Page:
Peter Paul Rubens
Peter Paul Rubens's Oil Paintings
Peter Paul Rubens Museum
June 28, 1577 – May 30, 1640. Flemish Baroque painter.

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Peter Paul Rubens
Aletheia Talbot, Countess of Arundel

ID: 80604

Peter Paul Rubens Aletheia Talbot, Countess of Arundel
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Peter Paul Rubens Aletheia Talbot, Countess of Arundel


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Peter Paul Rubens

Flemish Baroque Era Painter, 1577-1640 Peter Paul Rubens (June 28, 1577 ?C May 30, 1640) was a prolific seventeenth-century Flemish Baroque painter, and a proponent of an exuberant Baroque style that emphasized movement, color, and sensuality. He is well-known for his Counter-Reformation altarpieces, portraits, landscapes, and history paintings of mythological and allegorical subjects. In addition to running a large studio in Antwerp which produced paintings popular with nobility and art collectors throughout Europe, Rubens was a classically-educated humanist scholar, art collector, and diplomat who was knighted by both Philip IV, king of Spain, and Charles I, king of England. Rubens was a prolific artist. His commissioned works were mostly religious subjects, "history" paintings, which included mythological subjects, and hunt scenes. He painted portraits, especially of friends, and self-portraits, and in later life painted several landscapes. Rubens designed tapestries and prints, as well as his own house. He also oversaw the ephemeral decorations of the Joyous Entry into Antwerp by the Cardinal-Infante Ferdinand in 1635. His drawings are mostly extremely forceful but not detailed; he also made great use of oil sketches as preparatory studies. He was one of the last major artists to make consistent use of wooden panels as a support medium, even for very large works, but he used canvas as well, especially when the work needed to be sent a long distance. For altarpieces he sometimes painted on slate to reduce reflection problems. His fondness of painting full-figured women gave rise to the terms 'Rubensian' or 'Rubenesque' for plus-sized women. The term 'Rubensiaans' is also commonly used in Dutch to denote such women.  Related Paintings of Peter Paul Rubens :. | A Roman Woman's Love for Her Father | Odysseus and Nausicaa | Sleeping Children | Nikelaxi wearing the red cap | Las Meninas (mk01) |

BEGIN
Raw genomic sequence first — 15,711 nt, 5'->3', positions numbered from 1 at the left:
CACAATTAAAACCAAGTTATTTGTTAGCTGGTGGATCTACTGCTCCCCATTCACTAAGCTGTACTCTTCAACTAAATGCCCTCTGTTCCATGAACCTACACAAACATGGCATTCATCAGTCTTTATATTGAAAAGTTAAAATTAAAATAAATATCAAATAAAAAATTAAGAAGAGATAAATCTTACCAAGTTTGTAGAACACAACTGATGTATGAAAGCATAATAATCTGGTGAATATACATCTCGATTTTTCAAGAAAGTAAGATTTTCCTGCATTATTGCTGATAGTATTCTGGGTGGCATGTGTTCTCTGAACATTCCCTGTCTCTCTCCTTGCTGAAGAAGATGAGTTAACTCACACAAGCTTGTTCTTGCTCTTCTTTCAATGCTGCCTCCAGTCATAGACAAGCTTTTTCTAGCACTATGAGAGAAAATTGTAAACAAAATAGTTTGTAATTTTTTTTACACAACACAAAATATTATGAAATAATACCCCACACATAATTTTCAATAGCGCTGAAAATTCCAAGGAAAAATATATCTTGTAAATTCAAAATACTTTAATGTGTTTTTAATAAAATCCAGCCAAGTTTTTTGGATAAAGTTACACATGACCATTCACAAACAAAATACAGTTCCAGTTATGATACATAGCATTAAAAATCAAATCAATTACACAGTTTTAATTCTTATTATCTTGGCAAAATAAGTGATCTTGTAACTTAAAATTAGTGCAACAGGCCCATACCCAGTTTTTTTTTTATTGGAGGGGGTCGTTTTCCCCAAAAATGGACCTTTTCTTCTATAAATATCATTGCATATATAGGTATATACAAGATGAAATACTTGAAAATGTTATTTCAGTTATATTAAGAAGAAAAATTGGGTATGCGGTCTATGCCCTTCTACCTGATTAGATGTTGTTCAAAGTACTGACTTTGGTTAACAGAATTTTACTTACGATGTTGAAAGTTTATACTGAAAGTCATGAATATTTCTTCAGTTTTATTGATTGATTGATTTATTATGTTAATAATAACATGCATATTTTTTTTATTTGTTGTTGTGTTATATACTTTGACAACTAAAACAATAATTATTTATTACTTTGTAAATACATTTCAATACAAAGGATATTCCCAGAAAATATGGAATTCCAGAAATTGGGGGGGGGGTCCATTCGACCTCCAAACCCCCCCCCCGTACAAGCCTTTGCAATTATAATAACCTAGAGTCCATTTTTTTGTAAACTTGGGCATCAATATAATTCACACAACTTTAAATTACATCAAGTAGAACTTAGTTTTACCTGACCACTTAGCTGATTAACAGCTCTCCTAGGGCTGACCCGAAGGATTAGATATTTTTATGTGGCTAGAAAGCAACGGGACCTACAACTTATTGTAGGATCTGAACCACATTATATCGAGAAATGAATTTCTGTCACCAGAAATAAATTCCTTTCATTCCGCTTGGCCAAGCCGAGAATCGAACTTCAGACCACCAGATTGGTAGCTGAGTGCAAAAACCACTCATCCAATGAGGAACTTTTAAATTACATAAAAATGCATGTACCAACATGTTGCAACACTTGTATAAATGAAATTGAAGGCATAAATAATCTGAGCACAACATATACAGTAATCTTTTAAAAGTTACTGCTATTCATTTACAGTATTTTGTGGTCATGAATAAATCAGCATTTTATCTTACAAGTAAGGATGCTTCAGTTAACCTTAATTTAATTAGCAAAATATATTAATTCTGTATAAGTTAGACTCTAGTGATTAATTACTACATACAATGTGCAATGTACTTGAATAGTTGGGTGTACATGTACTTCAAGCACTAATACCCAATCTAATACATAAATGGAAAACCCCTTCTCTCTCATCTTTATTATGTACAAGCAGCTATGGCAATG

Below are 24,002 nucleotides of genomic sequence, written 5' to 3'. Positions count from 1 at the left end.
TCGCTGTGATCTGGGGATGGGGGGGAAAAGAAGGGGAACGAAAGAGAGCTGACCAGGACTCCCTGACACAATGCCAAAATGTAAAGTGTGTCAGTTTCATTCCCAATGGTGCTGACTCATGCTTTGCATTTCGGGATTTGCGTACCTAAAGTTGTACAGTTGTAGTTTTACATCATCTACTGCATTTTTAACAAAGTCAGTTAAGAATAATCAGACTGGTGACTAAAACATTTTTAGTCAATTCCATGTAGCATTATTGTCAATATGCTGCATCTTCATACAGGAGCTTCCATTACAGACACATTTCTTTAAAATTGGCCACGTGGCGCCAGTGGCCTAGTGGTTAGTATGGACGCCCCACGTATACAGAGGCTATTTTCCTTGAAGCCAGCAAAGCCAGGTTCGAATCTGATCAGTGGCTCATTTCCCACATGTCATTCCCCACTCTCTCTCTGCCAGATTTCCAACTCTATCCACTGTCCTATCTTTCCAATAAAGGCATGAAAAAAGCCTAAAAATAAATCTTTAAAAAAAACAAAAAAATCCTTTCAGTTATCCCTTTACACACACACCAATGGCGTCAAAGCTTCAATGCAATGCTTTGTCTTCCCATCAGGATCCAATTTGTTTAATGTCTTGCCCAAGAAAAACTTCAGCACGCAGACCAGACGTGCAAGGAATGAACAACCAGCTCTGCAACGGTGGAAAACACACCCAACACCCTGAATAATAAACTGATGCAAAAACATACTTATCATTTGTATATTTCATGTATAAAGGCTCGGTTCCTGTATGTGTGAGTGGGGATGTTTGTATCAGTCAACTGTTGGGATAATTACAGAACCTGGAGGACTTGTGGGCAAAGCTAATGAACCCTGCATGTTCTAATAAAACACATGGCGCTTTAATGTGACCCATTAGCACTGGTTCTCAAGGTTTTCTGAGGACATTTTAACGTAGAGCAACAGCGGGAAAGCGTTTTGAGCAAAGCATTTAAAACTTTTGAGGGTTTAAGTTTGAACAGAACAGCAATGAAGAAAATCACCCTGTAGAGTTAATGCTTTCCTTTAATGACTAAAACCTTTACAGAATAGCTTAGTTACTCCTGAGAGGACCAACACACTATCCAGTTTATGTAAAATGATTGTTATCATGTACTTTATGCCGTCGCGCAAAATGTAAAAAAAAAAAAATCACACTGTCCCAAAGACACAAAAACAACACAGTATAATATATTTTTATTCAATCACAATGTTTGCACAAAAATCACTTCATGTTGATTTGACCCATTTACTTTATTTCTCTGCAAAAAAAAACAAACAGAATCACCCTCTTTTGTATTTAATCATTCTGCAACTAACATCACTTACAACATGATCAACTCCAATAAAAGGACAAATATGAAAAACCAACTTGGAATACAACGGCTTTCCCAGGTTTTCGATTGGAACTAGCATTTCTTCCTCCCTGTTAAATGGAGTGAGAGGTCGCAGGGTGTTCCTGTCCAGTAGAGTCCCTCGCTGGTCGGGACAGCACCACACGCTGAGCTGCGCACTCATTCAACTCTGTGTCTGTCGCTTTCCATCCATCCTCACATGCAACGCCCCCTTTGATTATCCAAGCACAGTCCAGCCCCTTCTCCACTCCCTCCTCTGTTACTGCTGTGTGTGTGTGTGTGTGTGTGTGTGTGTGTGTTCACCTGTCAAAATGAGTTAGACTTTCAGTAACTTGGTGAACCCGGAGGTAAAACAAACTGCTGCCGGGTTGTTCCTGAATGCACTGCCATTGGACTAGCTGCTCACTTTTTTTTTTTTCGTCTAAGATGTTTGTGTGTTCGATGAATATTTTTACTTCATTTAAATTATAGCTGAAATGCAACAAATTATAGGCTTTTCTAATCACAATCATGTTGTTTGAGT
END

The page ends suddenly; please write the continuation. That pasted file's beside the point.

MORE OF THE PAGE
Related Artists:
Master of the Joseph Legend
Flemish Northern Renaissance Painter, active ca.1500
Augustus Earle
Australian Painter , 1793-1838 Nephew of Ralph Earl. He exhibited at the Royal Academy in London between 1806 and 1815, when he began travelling. He visited the Mediterranean between 1815 and 1817, and lived in North America (1818-20) and South America (1820-24). In February 1824, en route to India, he was accidentally abandoned on Tristan da Cunha for eight months. The passing ship that rescued him took him to Australia. Here he lived from 1825 until 1828, a period broken by a seven-month residence in New Zealand. During all of his voyages he made watercolour sketches, particularly of places 'hitherto unvisited by any artist', apparently with the intention of publishing a series of aquatints. These drawings, such as a Bivouac, Daybreak, on the Illawarra Mountains (1827; Canberra, N. Lib.), have a robust autobiographical quality. In Sydney he obtained a number of commissions, including a full-length portrait of Governor Sir Thomas Brisbane (1825-6; Sydney, Govt House). Earle returned to England in 1829 and produced a series of prints, Views in New South Wales, and Van Diemen's Land.
Franz Ludwig Catel
German Painter, 1778-1856,German painter. As a child, Catel helped carve small wooden figures in the toyshop owned by his father. With the encouragement of the printmaker Daniel Chodowiecki, Catel enrolled at the Berlin Kunstakademie, becoming a full member in 1806. In 1807, after already making a name for himself as a watercolourist and book illustrator, he began several years of study at the Acad?mie des Beaux-Arts in Paris, where his main subject was oil painting. In 1811 he moved to Italy, where he stayed for the rest of his life. Initially he wavered between Joseph Anton Koch's classically heroic style of landscape painting and the Romantic lyricism of the Nazarenes. Eventually he found that he could best exercise his technical ability, and most quickly achieve fame and fortune, by producing Italian landscapes. He specialized in Neapolitan scenes depicting festive folk customs; and such paintings proved popular with the mass of wealthy travellers who came to Italy after the Napoleonic Wars.






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